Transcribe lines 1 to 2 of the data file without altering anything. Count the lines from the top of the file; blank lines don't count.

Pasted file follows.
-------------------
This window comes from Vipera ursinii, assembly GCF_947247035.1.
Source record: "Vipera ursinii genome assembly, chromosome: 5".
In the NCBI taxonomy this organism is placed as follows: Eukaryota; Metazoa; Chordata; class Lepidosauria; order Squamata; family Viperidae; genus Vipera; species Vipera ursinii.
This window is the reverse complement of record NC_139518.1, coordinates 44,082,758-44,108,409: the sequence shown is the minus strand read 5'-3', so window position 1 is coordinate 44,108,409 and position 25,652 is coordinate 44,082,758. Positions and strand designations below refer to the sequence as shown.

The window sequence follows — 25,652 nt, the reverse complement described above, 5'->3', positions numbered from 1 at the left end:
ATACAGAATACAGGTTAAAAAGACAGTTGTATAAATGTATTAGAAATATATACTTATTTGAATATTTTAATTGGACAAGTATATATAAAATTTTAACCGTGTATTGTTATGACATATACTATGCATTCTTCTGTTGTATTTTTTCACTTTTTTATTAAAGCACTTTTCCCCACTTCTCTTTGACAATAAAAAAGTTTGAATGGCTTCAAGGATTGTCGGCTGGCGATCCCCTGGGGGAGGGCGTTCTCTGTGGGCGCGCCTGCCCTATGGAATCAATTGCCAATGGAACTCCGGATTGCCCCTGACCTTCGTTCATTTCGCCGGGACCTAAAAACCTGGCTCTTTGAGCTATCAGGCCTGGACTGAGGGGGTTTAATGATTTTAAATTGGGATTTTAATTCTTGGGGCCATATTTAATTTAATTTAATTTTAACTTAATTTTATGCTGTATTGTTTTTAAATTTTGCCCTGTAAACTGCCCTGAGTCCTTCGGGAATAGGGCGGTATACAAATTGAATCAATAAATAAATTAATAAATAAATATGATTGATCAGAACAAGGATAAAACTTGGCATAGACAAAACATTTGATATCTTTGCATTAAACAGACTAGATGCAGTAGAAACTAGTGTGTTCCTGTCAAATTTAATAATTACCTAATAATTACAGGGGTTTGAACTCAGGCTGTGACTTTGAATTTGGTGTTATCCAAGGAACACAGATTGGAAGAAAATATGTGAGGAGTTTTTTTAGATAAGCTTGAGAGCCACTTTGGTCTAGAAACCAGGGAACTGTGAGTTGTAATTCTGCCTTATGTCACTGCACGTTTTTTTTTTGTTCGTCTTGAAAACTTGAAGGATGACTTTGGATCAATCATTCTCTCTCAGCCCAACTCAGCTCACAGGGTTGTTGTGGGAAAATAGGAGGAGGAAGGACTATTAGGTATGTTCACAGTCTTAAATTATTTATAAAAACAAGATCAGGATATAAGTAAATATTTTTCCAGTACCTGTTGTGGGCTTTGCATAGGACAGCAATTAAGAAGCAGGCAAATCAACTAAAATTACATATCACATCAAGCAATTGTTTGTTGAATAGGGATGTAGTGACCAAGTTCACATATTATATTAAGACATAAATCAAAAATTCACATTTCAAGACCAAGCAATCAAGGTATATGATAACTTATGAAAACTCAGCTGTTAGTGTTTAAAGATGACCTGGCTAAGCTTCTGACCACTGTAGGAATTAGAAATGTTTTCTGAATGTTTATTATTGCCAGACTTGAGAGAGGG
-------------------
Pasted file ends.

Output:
This window comes from Vipera ursinii, assembly GCF_947247035.1.
Source record: "Vipera ursinii genome assembly, chromosome: 5".